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GTAP Resource #4074

"Trade-offs in water policy: System-wide implications in the Mediterranean economies by 2050"
by Roson, Roberto and Martina Sartori


Abstract
We evaluate trade-offs in water policy by estimating the structural consequences of water availability scenarios in the Mediterranean, following a bottom-up approach that includes two main components: (1) Assessment of future water availability and its impact on agricultural productivity; and (2) a general equilibrium analysis of changes in agricultural productivity.
The first step requires the estimation of scenarios of hydrological runoff derived from climate change scenarios, and the estimation of water availability for agriculture based on runoff. The idea is subtracting non-agricultural water uses from the total (plus possibly adding extra water supply like desalination or recycling). The elasticity of agricultural productivity to water is evaluated combining physical response by crops with realism about actual conditions in a large aggregate scale.
The climate scenario suggests that precipitation will generally decrease in the Mediterranean in the period 2000-2050, particularly in France (-13%), Morocco (-18%) and Tunisia (-10%). The average temperature is expected to increase of about 2°C.
Our approach estimates changes in water availability though a balance between water supply and demand. We start by taking into account the water balance at present time for several Mediterranean countries, that is the relationship between water supply (sources) and water demand (uses) for one average year. Among the supply sources we consider blue water, which is surface water stored in lakes, rivers, reservoirs, etc., and green water, which is embedded into the soil moisture (rainfed).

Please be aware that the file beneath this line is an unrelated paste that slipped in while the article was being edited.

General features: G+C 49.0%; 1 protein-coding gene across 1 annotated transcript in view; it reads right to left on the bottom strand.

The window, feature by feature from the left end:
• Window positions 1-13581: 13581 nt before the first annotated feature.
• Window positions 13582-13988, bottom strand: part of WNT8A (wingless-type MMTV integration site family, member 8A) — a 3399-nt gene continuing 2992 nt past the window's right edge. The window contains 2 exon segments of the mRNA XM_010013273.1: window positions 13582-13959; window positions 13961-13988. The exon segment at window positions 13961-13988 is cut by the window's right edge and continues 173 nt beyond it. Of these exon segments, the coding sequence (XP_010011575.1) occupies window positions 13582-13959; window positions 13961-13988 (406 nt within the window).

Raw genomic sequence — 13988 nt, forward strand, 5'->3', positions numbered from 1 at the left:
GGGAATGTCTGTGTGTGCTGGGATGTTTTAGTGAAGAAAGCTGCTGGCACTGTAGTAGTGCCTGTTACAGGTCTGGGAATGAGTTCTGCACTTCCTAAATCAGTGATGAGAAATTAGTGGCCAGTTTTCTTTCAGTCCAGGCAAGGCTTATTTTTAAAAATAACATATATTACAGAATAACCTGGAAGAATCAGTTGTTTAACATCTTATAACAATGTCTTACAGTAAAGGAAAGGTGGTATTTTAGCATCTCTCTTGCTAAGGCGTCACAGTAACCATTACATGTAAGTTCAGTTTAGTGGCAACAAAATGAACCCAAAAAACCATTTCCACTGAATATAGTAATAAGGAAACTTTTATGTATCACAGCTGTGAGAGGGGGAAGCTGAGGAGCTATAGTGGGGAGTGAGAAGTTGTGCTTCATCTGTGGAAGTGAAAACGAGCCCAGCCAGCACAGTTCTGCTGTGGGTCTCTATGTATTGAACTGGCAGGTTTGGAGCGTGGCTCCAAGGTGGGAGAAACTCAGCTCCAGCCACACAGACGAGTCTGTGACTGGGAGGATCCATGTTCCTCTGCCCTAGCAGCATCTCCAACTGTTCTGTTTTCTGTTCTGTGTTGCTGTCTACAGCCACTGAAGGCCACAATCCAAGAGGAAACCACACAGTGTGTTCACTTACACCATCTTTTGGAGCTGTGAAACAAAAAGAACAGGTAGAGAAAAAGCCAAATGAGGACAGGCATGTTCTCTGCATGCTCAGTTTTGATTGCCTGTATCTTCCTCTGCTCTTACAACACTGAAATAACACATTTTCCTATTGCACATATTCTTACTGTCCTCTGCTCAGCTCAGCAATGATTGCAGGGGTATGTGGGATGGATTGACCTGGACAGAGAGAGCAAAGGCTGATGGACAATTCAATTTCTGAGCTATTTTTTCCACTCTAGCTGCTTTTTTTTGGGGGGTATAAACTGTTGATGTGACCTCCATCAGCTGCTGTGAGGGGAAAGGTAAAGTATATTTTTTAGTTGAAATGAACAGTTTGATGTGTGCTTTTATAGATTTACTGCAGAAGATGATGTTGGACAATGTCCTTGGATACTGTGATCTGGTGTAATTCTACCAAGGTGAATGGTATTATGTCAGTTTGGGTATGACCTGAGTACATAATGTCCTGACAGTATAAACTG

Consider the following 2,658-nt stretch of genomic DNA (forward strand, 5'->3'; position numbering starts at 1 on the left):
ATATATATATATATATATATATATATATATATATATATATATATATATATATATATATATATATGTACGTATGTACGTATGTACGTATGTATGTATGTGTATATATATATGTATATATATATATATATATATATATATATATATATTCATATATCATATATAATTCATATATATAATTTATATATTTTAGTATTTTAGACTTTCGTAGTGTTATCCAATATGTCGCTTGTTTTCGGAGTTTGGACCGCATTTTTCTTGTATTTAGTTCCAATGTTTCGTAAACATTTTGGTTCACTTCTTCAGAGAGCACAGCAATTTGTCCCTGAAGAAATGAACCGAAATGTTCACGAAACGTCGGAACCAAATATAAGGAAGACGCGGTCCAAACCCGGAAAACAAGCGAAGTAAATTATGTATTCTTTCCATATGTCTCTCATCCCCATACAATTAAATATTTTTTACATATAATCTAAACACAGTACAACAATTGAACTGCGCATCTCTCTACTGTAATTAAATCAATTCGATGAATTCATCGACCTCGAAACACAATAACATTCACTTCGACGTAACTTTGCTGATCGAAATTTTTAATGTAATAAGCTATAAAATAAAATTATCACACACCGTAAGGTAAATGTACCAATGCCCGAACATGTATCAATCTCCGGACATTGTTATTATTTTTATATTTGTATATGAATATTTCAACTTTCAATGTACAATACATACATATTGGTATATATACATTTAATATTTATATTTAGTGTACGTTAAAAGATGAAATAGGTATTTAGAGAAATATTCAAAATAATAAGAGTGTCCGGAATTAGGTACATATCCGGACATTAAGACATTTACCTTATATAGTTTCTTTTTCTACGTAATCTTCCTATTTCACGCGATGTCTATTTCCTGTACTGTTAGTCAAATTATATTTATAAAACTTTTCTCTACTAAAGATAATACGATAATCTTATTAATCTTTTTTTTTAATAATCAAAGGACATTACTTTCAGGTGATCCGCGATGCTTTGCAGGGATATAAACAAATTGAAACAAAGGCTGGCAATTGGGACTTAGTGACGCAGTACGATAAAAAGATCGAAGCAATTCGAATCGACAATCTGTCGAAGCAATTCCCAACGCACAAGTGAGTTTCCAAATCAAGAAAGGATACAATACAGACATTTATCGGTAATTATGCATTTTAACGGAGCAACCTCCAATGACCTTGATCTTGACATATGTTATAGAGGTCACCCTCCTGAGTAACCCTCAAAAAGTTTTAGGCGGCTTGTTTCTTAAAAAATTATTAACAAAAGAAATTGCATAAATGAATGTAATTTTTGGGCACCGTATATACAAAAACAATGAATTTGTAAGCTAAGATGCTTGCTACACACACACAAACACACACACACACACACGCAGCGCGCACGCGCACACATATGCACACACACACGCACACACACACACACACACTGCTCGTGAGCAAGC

We explore four scenarios, depending on whether or not water productivity improves (in agriculture), and whether or not the EFR (Environmental Flow Rquirement) constraint is imposed on all countries (or just inside the European Union).
Six countries are found to have insufficient water resources, at the year 2050, to sustain current production levels in agriculture. Because of l...


Resource Details (Export Citation) GTAP Keywords
Category: 2013 Conference Paper
Status: Published
By/In: Presented at the 16th Annual Conference on Global Economic Analysis, Shanghai, China
Date: 2013
Version:
Created: Roson, R. (4/4/2013)
Updated: Roson, R. (4/4/2013)
Visits: 743
- Climate impacts
- Water
- Europe (Southern)


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